Taylors Have Three Crowning Reasons for Added Holiday Cheer

By Holly Cain
IMSA Wire Service
If the holiday season feels a little more special – the lights a little brighter, the cheer a bit merrier – in the Orlando homes of Wayne Taylor and his sons Ricky and Jordan, it is with three good reasons. Three large sparkling IMSA trophies will be among the glittering holiday décor.
The racing trio – who in 2017 won the IMSA WeatherTech Sportscar Championship Prototype class title together as a team with victories at in the Rolex 24 At Daytona, Mobil 1 Twelve Hours of Sebring Presented by Advance Auto Parts and Motul Petit Le Mans – are coming off another season of achievement. This time, each Taylor won a significant and different IMSA championship in their own right.
Wayne Taylor, a former IMSA champion driver who owns the much-heralded, multi-championship team bearing his name, earned the prestigious 2020 IMSA Michelin Endurance Cup crown in the Daytona Prototype international (DPi) class. It marked the first time in Taylor’s long and storied career that his team has taken that title.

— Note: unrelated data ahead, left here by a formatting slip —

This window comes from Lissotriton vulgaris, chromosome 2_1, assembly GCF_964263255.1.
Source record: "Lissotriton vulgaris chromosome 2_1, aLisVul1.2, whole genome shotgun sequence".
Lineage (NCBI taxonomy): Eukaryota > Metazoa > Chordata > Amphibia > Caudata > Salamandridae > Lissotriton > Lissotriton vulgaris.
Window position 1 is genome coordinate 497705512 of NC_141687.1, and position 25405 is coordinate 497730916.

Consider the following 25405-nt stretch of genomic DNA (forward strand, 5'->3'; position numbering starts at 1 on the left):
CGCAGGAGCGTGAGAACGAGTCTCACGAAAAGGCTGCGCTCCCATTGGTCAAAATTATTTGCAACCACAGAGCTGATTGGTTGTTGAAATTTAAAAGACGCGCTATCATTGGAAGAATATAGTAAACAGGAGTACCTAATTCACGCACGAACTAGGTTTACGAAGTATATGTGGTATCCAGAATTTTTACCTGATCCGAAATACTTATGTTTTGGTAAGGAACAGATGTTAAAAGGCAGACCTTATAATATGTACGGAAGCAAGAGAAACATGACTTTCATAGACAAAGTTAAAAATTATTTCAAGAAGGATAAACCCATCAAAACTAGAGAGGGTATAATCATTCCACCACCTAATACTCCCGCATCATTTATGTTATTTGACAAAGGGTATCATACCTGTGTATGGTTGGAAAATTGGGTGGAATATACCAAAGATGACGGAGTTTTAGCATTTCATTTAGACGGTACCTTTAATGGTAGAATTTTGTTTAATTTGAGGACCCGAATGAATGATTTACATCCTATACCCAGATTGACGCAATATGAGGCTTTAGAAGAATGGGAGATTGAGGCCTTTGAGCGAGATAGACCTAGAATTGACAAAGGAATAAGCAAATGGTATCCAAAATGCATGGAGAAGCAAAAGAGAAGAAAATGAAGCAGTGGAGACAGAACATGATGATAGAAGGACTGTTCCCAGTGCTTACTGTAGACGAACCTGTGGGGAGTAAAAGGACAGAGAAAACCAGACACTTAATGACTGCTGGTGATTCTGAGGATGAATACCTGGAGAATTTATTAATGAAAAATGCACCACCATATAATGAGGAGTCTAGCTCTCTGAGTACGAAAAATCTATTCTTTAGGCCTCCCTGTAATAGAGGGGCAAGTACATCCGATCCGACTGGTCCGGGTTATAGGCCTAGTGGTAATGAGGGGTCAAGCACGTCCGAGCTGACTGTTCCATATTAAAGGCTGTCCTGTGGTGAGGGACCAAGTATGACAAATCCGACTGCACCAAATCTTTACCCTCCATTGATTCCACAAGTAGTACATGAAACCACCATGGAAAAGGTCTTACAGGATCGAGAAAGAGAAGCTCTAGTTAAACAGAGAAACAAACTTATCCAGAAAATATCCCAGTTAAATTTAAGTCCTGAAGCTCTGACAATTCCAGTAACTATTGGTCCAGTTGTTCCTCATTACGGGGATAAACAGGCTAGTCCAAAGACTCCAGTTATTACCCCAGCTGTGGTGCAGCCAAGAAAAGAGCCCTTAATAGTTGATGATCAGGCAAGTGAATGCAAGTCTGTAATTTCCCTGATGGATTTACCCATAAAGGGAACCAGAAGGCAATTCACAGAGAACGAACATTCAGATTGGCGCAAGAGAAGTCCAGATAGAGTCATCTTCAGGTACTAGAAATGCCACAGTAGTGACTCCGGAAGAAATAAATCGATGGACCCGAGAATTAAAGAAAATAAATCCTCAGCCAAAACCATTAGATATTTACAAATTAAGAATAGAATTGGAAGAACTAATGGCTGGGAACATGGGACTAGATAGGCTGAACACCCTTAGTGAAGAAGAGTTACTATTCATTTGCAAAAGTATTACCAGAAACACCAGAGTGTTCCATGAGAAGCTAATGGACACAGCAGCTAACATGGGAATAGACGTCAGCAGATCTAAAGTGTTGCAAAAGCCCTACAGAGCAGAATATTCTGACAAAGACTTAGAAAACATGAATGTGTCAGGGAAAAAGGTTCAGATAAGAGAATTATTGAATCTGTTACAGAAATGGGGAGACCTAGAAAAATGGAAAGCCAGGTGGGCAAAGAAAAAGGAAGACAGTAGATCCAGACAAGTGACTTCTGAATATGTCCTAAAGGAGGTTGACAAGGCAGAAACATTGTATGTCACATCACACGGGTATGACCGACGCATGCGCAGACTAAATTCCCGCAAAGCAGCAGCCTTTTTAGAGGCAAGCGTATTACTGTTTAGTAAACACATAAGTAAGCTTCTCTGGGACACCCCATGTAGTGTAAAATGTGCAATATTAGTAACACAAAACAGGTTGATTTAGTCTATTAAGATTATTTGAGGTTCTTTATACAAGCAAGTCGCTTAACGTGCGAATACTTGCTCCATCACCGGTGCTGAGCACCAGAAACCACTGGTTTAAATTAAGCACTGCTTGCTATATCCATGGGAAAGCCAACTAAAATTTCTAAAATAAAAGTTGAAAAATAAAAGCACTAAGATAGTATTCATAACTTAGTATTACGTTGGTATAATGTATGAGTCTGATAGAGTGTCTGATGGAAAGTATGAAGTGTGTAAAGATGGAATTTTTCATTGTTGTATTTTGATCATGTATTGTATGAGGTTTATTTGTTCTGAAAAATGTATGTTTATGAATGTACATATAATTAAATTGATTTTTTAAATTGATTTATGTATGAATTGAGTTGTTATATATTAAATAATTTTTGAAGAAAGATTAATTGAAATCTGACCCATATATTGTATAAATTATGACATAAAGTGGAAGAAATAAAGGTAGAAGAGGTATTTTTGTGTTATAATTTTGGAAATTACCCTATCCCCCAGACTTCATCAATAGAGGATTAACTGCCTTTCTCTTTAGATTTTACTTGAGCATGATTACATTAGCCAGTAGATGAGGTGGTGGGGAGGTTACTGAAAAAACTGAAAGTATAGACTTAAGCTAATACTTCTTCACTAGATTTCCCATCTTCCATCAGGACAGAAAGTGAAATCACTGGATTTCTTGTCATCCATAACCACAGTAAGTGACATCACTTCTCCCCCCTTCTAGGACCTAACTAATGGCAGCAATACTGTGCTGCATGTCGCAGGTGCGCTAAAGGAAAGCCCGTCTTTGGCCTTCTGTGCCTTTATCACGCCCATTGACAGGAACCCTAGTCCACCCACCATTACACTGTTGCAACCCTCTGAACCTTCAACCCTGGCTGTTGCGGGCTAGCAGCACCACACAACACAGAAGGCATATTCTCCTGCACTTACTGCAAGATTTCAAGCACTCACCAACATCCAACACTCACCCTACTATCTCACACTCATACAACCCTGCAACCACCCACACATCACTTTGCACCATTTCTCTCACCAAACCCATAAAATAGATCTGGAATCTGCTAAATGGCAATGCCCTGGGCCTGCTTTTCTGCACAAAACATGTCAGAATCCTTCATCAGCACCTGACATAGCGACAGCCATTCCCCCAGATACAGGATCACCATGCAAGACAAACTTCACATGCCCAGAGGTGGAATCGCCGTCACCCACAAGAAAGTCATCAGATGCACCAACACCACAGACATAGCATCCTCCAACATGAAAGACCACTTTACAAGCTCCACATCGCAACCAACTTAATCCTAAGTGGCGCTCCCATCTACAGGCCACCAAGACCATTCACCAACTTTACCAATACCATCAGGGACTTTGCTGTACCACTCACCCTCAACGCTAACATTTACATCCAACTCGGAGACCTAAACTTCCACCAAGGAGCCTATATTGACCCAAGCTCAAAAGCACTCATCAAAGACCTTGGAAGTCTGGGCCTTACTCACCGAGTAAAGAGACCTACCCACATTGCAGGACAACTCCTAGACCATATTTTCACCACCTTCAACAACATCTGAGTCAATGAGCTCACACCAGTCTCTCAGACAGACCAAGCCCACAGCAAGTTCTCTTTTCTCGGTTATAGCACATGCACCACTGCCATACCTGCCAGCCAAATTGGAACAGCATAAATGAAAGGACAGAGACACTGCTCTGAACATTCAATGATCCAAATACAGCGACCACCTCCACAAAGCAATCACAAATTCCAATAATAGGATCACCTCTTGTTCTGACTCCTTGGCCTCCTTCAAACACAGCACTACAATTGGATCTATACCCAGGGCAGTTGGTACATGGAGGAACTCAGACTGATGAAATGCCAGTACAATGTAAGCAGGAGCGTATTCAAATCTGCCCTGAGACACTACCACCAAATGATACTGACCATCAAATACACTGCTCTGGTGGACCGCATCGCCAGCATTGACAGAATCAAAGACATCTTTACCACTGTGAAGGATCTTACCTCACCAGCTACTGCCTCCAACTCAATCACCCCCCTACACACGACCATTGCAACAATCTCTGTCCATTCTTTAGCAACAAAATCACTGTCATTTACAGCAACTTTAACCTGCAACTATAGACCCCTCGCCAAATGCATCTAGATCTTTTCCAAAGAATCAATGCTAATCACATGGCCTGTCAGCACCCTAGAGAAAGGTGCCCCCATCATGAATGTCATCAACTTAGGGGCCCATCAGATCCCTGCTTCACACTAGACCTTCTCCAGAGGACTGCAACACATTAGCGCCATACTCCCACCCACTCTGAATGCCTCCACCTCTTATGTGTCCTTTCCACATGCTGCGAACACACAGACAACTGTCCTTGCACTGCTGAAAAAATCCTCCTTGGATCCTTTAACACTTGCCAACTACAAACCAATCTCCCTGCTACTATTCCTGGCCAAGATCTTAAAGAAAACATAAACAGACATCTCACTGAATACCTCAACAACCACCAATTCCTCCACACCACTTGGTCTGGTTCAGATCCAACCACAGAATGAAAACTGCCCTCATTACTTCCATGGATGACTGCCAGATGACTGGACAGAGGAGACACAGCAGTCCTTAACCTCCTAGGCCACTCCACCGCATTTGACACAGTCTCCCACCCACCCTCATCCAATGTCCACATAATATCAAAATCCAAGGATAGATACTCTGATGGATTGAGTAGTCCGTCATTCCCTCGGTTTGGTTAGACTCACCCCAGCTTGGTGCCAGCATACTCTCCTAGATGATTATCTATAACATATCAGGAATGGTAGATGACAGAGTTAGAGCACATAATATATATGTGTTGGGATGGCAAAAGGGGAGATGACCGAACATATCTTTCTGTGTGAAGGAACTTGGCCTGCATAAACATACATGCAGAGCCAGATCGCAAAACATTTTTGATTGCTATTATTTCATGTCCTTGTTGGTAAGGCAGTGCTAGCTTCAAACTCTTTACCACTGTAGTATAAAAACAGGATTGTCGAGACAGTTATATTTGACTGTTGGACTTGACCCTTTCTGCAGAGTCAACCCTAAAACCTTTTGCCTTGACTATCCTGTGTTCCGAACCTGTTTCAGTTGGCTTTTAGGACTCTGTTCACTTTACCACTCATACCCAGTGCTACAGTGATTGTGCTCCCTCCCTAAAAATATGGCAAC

Ricky, 31, co-drove with three-time Indy 500 winner Helio Castroneves to earn the 2020 WeatherTech Championship DPi driver and team championships for Acura Team Penske. They won four races, ultimately taking the DPi crown by a single point over Wayne Taylor’s No. 10 Cadillac.
Jordan, 29, co-drove with Antonio Garcia in a Chevrolet Corvette, winning the GT Le Mans (GTLM) driver and team championships for the factory Corvette Racing team. Jordan and Garcia hoisted five victory trophies and finished runner-up three times in dominating the 11-race season.
It was all enough to make a papa proud.
“2017 was the first year of the Cadillac program, and both Ricky and Jordan, Jeff Gordon and Max (Angelelli) drove for me and we won the Daytona 24, five races and a championship, and which was very hard to beat (personally), I think,’’ Wayne Taylor said.